Hungary PM claims EU migrant quota referendum victory

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Hungarian Prime Minister Viktor Orban, centre, delivers speech after referendum in Budapest. October 2, 2016Image source, AP
Image caption,
Prime Minister Viktor Orban called on EU leaders to note the result

Hungarian PM Viktor Orban has declared victory in a referendum on mandatory EU migrant quotas, despite a low turnout that rendered it invalid.

Nearly 98% of those who took part supported the government's call to reject the EU plan.

But only 40.4% cast valid ballots - short of the required 50% threshold.

A government spokesman said the outcome was binding "politically and legally", but the opposition said the government did not have the support it needed.

Mr Orban urged EU policymakers to take note of the result and said he would change Hungary's constitution to make the decision binding.

The controversial EU plan to relocate 160,000 migrants across the bloc would mean Hungary receiving 1,294 asylum seekers.

Ferenc Gyurcsany, leader of the opposition Democratic Coalition, said the low turnout showed that most people did not support the government.

"According to this result with such low turnout, the people do not support the government. And this is good."

There were 220,000 spoilt ballots. The number rejecting the EU scheme was 3.3 million, while 55,000 backed it.

Image source, AP
Image caption,
Opposition supporters rallied in Budapest on Sunday

But a government spokesman said the result could not be regarded as invalid.

"The government initiated the referendum, so both politically and legally the outcome is binding," he said.

"The 50% would have made a difference because parliament could have no alternative but to make a decision. But parliament is behind the government regarding the decision. This is a reinforced mandate for the government."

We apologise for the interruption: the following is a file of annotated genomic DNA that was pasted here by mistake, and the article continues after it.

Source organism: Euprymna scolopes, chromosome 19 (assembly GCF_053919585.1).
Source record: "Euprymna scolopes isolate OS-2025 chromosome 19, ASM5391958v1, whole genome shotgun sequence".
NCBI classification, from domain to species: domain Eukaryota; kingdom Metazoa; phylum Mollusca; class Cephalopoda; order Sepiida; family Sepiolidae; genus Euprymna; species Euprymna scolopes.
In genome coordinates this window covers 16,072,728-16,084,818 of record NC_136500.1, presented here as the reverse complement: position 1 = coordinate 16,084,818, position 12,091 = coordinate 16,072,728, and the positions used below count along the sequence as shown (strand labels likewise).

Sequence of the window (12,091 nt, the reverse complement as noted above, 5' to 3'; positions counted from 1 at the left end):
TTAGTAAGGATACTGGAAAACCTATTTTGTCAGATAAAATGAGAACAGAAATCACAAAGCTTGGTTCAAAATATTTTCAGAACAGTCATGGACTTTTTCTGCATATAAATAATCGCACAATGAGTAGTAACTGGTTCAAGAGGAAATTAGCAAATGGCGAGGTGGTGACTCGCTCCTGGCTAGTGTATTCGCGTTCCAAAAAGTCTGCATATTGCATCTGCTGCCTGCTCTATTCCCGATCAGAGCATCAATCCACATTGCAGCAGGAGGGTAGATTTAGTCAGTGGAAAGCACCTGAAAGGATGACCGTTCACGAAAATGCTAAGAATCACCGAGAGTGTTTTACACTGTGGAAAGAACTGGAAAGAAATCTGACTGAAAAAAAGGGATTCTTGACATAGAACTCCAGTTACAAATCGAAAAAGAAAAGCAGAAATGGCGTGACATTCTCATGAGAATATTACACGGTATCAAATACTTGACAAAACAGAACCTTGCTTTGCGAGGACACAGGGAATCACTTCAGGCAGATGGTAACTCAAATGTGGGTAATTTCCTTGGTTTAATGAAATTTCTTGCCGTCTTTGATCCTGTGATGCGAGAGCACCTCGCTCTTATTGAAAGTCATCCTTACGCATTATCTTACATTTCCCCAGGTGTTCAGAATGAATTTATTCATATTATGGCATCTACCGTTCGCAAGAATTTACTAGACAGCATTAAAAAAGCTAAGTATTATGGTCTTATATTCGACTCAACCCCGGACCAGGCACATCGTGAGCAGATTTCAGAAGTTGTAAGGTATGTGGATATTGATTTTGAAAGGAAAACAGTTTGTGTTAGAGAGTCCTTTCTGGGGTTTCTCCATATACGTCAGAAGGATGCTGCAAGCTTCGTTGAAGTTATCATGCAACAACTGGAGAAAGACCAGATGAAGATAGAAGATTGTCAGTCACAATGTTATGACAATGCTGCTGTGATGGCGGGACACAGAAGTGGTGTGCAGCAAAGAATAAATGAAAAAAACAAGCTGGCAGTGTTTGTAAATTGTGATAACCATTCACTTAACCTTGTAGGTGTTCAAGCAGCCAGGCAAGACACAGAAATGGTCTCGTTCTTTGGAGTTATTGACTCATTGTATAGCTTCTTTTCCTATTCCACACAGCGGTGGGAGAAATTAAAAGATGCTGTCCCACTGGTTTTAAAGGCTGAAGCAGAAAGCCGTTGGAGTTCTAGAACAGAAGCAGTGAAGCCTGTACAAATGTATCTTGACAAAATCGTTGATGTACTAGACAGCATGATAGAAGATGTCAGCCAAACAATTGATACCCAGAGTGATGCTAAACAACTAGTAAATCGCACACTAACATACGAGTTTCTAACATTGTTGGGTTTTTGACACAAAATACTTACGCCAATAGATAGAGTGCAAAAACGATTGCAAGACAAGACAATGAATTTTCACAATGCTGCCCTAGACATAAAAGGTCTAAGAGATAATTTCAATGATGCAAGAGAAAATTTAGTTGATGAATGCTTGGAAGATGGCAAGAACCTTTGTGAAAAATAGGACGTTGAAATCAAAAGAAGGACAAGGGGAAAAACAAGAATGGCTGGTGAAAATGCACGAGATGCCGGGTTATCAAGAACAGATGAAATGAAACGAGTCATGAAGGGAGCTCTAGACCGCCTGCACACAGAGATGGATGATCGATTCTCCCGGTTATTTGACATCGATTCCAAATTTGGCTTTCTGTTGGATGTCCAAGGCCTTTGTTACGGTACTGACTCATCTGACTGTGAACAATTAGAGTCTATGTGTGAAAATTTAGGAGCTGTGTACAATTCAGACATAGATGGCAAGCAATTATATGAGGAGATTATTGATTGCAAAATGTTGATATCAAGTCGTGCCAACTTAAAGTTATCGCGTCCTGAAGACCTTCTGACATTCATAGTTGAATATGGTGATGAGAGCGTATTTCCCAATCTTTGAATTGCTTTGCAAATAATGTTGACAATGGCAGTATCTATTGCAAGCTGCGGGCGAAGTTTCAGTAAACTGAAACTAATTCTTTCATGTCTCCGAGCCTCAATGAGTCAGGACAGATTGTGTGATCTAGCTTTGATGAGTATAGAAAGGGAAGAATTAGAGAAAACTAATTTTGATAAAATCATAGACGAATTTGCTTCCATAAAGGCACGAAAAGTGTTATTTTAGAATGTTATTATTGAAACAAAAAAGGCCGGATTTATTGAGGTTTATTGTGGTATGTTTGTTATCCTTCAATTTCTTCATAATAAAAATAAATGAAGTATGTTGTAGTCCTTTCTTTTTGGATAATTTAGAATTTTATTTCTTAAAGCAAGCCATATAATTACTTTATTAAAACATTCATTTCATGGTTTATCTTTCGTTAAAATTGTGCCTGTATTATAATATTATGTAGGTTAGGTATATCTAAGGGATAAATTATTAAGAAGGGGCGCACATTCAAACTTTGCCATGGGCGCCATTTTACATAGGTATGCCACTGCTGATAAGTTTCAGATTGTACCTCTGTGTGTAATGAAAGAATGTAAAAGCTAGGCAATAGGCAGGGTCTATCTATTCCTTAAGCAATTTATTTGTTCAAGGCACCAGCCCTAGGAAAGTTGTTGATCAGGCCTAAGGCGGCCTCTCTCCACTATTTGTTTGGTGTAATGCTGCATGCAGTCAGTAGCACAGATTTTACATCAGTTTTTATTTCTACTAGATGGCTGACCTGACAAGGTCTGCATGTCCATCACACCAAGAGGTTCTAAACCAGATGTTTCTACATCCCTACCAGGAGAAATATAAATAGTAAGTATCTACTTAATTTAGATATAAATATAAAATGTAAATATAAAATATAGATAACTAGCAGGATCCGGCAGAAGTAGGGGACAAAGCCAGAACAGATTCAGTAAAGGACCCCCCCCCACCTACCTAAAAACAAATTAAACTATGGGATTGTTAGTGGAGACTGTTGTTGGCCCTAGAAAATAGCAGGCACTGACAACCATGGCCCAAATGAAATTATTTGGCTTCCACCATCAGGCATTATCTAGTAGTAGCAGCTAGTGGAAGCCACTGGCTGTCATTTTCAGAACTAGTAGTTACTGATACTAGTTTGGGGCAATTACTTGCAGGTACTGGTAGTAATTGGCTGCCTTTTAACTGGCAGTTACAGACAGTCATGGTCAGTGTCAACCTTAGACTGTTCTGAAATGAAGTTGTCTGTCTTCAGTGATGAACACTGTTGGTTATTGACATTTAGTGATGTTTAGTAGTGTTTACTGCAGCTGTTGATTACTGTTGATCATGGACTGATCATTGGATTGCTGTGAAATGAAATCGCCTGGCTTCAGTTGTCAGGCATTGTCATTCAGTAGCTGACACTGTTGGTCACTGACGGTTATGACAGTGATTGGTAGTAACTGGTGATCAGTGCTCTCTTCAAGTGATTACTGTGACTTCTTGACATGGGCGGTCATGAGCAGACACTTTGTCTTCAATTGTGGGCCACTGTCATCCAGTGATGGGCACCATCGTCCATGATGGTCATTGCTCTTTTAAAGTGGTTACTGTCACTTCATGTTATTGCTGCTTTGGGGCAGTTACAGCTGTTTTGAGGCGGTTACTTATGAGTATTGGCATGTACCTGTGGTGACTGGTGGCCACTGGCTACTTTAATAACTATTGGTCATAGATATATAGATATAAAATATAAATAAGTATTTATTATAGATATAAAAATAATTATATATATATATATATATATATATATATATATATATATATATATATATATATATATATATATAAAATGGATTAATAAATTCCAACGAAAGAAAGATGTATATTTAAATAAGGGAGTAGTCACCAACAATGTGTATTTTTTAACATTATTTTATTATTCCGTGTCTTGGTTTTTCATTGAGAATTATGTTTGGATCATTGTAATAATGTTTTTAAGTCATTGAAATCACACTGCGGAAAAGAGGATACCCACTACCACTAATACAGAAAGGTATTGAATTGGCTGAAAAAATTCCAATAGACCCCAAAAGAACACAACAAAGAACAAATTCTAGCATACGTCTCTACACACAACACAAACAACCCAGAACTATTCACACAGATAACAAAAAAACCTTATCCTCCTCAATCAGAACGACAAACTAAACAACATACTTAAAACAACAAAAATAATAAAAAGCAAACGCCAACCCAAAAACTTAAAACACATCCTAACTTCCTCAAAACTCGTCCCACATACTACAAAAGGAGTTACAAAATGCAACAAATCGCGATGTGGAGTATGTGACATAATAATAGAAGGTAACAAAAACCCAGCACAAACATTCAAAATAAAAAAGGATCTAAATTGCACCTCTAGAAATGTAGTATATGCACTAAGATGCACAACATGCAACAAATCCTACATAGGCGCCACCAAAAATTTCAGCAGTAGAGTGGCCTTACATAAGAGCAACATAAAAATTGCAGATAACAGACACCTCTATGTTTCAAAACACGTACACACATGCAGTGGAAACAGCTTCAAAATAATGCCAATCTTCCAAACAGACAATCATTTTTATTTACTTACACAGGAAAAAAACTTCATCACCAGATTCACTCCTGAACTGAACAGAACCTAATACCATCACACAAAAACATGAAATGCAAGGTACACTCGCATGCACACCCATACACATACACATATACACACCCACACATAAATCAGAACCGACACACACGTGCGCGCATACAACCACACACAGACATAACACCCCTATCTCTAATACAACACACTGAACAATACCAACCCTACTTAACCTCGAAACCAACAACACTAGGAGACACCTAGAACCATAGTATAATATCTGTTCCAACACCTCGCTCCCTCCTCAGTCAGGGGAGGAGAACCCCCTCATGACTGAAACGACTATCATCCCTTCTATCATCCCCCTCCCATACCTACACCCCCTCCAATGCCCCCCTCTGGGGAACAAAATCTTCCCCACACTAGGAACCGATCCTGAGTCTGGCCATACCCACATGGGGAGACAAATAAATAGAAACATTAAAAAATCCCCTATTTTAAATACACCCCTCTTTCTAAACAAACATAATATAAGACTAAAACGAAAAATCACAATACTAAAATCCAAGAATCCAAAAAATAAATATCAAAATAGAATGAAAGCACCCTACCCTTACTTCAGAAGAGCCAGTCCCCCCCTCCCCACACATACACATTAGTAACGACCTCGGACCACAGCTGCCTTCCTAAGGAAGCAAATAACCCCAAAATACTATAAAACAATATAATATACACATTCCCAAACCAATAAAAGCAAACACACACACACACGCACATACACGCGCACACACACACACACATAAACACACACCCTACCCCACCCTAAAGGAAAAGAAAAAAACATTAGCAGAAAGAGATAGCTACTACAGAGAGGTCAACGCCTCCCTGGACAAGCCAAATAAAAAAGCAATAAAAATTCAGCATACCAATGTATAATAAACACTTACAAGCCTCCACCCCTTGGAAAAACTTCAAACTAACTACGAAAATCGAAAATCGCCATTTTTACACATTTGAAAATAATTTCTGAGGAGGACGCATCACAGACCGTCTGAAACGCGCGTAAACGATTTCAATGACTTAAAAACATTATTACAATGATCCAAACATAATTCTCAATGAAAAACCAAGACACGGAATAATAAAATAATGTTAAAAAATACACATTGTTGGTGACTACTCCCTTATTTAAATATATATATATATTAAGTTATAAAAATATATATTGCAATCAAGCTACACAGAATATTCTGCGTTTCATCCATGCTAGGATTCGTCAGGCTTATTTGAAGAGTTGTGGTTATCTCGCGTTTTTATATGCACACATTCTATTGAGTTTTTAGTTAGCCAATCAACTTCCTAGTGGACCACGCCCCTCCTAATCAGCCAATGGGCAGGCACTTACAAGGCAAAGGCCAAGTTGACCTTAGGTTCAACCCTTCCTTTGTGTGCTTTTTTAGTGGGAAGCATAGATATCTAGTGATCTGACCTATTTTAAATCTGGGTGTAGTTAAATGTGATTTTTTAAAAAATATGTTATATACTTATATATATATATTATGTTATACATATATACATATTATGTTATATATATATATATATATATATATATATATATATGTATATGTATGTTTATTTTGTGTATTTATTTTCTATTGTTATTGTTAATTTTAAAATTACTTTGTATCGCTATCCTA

Analysis - BBC News Europe editor, Katya Adler

The referendum result is both a crushing defeat and an emphatic victory for Hungary's prime minister.

On the one hand, Viktor Orban led a prominent, expensive and relentless anti-EU and anti-migrant referendum campaign but failed to persuade most Hungarians to vote.

On the other hand, those who did vote sided with him almost unanimously, allowing him to trumpet that a higher percentage of Hungarians voted against EU migrant quotas than voted for EU membership 13 years ago.

Mr Orban says he is leading what he calls a counter-revolution against EU centralisation, a pushback against Brussels bossiness. He views himself as the man of the moment, speaking for the people of Europe.

He had hoped other countries would follow suit and hold their own referendum on migrant quotas. In fact other EU countries are simply ignoring the quotas.

What Hungary's prime minister is not calling for is "Huxit" - a Hungarian exit from the EU. Mr Orban is all too aware the his economy relies on EU subsidies.

During last year's migrant crisis, Hungary became a transit state on the Western Balkan route to Germany and other EU destinations.

In an effort to curb the influx, it sealed its border with Serbia and Croatia. The measure was popular at home but criticised by human rights groups.

Voters were asked: "Do you want the European Union to be able to mandate the obligatory resettlement of non-Hungarian citizens into Hungary even without the approval of the National Assembly?"

The EU proposal was meant to ease pressure on Greece and Italy, the main entry points for migrants and refugees into the bloc.

In December Hungary filed a court challenge against the EU plan, which would see relocations over two years.